Ready to find out the most innovative, sustainable and circular designs from the INTERZUM FAIR 2019?
Whenever we design a product, project a building or even consume goods, we create a series of environmental impacts. Nowadays we have all the tools to measure our impact on earth and this gives us a great opportunity to challenge the ways we think about materials, production and design.
Every single material has a story to tell about its production and even more about its disposal. Designers can choose to tell a sustainable story whenever they partner with nature.
Last month, the German trend forecasting agency HAUTE INNOVATION took part in the Interzum Fair in Cologne (Germany) with the exhibition “Disruptive Materials – Changing the Future“. Featuring more than 100 projects, the exhibition demonstrated how new materials are the main drivers of product innovation.
We have chosen seven of the most intriguing projects from “Disruptive Materials” to share with you.
Let us walk you through a circular future, through the most innovative Material Design Trends from Interzum 2019.
The most innovative Material Design Trends from Interzum 2019 / 7 Designs
The Dutch company Aectual showcased its beautiful sustainable 3D printed floors. They use colossal robotic 3D printers to create the frame for these floors and bioplastic made from plants to print them. Due to use of recycled and environmentally friendly materials, these floors production creates very little or no waste at all.
The floors can be tailored to fit spaces of any shape and size, and can be created in all kinds of designs – from traditional patterns to custom motifs. It is a perfect combination of how sustainability can walk hand in hand with creativity.
Japanese designer Kosuke Araki has created a series of tableware and vessels using daily food waste. The series, called Anima Collection, intends to make users reflect on their daily basis about consumption habits. All the products are made from carbonized vegetable waste mixed with animal glue and finished with urushi, a Japanese lacquer that historically has a close connection with food.
The Polish company Zieta has developed a revolutionary technology named FIDU. This technology allows the creation of innovative, bionic shapes and fully recyclable objects using mass-production processes and tailored shaping methods.
At this fair Zieta showcased a line of pressure-inflated metal furniture pieces done with this technology. The stool, for example, is made from hydro-formed metal: two sheets of metal are welded together following the outline of the stool, which is then filled with fluid under pressure. The legs of the stool are then bent into place.
Zieta is currently working on implementing this technology in architecture as facade elements, and in industry as ultralight constructions.
3D printed Algae Glass
The Dutch Studio Klarenbeek & Dros transforms living algae into bioplastic for 3D printing. The outcome is an elegant collection of 3D-printed bowls and vases. The designers believe that the algae polymer could be used to make everything from cosmetic bottles to tableware and then ultimately replace plastics made from fossil fuels such as oil.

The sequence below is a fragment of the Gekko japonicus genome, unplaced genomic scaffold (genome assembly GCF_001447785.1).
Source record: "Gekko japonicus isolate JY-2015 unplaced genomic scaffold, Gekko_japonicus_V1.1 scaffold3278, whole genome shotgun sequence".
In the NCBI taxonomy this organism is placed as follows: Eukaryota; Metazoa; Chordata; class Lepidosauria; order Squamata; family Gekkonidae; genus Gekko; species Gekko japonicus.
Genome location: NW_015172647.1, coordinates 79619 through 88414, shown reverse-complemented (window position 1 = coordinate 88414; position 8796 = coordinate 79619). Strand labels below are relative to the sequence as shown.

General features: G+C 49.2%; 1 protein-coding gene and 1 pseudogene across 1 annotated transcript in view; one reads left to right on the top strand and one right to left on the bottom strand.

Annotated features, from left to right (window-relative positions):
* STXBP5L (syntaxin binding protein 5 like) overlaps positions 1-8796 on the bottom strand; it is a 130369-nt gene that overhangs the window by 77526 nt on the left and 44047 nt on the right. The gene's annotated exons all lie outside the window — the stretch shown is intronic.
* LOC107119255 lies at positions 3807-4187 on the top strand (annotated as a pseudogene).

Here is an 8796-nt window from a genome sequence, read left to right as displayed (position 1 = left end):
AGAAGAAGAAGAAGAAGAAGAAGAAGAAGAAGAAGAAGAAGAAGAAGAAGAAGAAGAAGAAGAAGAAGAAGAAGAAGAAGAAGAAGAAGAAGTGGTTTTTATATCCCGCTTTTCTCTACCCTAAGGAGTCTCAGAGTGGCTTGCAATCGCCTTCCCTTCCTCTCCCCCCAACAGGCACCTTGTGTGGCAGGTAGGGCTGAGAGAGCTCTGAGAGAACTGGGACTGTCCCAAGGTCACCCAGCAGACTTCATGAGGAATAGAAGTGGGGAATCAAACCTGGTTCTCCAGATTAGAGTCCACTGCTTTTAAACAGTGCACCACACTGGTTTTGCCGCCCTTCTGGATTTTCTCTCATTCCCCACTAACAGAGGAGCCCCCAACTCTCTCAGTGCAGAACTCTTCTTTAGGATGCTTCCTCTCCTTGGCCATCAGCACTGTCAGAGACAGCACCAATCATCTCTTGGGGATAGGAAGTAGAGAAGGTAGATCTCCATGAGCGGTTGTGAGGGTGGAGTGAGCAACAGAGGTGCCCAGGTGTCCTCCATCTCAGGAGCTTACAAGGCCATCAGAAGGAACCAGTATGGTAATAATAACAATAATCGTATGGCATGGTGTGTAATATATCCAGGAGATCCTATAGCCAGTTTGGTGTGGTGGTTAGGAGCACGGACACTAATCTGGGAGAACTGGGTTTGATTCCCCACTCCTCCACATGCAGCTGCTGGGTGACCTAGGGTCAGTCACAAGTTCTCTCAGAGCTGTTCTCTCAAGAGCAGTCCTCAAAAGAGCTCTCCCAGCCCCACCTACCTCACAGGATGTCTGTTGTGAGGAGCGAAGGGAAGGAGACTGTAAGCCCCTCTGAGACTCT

The studio’s ultimate goal is to create a biopolymer 3D printer local network: the 3D Bakery where people can ‘bake’ organic raw materials, just like fresh bread.
Butong Concrete Panels
Butong, a concrete producer, showcased its concrete panels that are created by pressing a cast substance between two form-matrices with extruded cells – thus creating panels consisting of two mesh structures. The panels are suitable for architectural and interior purposes, such as ceilings or vertical gardens. Its holes can be filled with concrete, glass, or they can be unfilled, depending on the requirements.
Due to its 3D-structure, the flat panels use 80% less concrete compared with solid concrete panels with the same resistance. As a result, there is a significant reduction on C02 emissions. When used as a green-walls the panels can also help to tackle the drastic and harmful decline of insects population in urban environments.
Stone Web-Expanding Space
Basalt, a rock formed by cooling lava, has very valuable mechanical, chemical, and thermal properties. All these qualities have encouraged designers and companies to explore this rock and develop the eco-friendly Basalt Fibber. The Berlin-based design studio Rapp + Unger have created Stone Web, a series of crafted modules made from basalt.
To make the modules, fibber is soaked in resin and wrapped web-like around a shape. Once the resin is cured, it leaves a skin of basalt Fibber. Depending on the thickness of the filament, the surfaces exhibit different densities and strengths. The modules are very light and stable and can be used for small scale applications, such as furnishings. Otherwise, when combined, they can be used for the creation of large spatial structures or urban furniture due to their scalability and production optimization.
Indigo Acoustic Panels
Studio Flaer is a German design studio dedicated to create products that address key issues such as circular economy. At Interzum, they have unveiled their elegant Indigo Acoustic Panels, which draws upon Taiwanese cultural heritage. Emblematic local patterns, traditions and customs are translated into these sound-absorbing spatial structures.
The panels are made of 100 percent organic bananas and mulberry fibres, dyed with indigo plants, and framed with bended bamboos. In order to create a biological closed loop, all materials are treated to be non-toxic and biodegradable.
If you have reached the end of this article and after all these amazing projects you are feeling hopeful about the future, welcome to the club!
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